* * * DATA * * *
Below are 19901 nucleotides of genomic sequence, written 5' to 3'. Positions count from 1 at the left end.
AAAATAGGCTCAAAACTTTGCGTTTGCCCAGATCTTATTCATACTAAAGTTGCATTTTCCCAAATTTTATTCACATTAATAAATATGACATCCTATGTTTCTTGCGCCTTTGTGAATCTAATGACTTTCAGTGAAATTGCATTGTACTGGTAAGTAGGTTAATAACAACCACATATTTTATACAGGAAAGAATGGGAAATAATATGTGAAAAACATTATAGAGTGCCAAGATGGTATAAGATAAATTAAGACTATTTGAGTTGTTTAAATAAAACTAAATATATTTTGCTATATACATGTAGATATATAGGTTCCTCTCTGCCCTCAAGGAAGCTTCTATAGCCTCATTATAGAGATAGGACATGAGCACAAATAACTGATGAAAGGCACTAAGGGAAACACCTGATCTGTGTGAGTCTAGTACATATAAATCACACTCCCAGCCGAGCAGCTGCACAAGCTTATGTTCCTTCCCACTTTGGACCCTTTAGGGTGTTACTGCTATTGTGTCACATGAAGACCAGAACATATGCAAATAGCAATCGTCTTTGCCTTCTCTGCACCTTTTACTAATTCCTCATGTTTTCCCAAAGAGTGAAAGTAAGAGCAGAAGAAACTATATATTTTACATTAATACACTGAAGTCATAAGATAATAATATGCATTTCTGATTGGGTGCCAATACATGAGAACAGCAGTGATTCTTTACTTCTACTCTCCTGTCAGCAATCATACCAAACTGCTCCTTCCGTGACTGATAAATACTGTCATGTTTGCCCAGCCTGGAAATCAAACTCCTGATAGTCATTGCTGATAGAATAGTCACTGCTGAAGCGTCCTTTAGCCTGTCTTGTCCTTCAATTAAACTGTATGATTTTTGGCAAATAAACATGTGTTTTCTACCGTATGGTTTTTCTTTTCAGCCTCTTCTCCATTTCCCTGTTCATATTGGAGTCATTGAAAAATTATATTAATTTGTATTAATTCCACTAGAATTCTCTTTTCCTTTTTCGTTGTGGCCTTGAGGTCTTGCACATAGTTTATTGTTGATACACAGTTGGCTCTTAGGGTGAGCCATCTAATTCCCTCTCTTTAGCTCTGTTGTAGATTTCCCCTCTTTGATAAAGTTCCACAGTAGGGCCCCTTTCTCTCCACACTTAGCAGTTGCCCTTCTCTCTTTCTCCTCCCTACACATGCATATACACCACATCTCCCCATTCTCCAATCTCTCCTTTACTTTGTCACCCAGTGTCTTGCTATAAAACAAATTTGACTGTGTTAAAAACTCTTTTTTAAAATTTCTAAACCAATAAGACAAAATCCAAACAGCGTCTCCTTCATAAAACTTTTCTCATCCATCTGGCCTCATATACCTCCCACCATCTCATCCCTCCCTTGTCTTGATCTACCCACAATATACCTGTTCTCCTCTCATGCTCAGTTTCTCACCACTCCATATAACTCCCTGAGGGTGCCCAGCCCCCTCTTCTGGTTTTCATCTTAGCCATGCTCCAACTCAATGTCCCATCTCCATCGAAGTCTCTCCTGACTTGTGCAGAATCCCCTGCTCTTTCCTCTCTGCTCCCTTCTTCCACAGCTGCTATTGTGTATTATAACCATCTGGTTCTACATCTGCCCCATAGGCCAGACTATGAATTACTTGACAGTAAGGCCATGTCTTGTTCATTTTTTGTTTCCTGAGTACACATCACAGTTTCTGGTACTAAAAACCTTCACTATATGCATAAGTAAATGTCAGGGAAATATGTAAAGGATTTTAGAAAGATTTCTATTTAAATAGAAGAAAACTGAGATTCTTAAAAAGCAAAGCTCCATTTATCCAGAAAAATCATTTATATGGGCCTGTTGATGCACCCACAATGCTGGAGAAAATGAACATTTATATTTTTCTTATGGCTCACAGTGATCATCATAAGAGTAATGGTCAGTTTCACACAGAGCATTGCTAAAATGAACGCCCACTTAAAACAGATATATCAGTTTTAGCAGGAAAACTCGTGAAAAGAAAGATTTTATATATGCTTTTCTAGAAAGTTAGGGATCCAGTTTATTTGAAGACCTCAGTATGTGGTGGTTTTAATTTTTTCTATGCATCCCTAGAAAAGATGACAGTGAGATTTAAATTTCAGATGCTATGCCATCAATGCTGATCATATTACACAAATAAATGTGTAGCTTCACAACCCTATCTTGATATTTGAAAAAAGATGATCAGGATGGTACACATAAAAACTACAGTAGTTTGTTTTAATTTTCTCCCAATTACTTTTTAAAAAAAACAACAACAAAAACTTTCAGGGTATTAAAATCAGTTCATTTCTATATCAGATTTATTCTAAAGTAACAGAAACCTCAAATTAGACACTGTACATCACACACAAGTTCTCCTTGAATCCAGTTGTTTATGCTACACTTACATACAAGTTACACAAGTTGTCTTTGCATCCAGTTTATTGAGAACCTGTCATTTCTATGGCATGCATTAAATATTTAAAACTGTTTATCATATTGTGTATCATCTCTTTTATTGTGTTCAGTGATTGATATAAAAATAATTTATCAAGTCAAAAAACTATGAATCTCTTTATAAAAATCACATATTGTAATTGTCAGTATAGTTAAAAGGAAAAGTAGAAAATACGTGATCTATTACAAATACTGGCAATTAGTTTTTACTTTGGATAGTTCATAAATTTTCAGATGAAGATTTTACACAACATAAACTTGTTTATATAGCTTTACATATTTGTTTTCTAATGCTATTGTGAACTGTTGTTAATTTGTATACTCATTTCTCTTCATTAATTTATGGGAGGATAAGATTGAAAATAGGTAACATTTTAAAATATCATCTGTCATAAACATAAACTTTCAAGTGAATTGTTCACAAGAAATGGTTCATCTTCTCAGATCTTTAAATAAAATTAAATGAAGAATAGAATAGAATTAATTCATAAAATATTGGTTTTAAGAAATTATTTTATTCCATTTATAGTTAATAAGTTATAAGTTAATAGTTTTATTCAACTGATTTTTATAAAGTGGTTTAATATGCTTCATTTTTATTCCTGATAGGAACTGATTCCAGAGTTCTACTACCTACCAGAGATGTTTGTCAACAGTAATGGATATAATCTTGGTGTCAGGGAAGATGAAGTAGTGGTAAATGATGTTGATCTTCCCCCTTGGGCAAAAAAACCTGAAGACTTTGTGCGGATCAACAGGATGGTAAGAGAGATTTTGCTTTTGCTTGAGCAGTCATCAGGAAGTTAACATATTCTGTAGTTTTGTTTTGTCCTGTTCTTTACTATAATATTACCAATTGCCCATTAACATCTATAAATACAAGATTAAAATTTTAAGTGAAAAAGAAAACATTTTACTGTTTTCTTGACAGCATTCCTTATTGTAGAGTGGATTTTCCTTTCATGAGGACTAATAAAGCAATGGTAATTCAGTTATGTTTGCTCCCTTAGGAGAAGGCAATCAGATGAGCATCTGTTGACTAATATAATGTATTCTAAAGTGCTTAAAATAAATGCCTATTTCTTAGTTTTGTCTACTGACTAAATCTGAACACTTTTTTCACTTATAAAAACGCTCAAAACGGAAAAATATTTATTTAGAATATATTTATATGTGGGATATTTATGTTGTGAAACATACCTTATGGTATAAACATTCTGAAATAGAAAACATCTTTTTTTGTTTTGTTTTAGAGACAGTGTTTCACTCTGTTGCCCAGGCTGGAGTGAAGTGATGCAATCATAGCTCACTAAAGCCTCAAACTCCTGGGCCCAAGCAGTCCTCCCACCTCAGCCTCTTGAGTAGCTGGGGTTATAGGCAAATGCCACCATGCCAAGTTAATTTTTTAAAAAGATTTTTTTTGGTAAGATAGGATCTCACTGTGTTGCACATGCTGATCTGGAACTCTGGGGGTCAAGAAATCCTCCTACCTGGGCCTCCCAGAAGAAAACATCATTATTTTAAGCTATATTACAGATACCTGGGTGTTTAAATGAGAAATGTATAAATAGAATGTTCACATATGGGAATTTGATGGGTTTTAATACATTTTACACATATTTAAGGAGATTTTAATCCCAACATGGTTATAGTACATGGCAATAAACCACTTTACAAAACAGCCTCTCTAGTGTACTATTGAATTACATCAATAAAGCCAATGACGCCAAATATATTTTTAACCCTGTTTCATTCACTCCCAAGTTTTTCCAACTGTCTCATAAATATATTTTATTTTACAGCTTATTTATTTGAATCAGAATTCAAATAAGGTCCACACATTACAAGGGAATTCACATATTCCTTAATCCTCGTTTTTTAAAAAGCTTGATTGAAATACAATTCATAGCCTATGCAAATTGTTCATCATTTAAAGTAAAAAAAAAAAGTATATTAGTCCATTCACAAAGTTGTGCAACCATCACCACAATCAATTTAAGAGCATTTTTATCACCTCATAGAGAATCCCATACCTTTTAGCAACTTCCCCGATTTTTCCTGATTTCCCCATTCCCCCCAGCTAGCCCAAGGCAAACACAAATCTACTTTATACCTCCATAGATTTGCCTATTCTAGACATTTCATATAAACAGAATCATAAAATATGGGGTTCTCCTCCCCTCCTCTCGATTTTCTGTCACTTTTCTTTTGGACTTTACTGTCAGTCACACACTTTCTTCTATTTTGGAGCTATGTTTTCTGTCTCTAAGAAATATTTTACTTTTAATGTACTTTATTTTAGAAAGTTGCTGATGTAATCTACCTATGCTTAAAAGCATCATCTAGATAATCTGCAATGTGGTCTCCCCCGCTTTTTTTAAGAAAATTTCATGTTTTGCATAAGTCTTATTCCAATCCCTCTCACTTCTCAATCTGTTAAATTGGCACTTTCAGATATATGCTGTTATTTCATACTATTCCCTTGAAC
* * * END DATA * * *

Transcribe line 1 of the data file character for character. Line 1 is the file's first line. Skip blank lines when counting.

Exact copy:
Below are 19901 nucleotides of genomic sequence, written 5' to 3'. Positions count from 1 at the left end.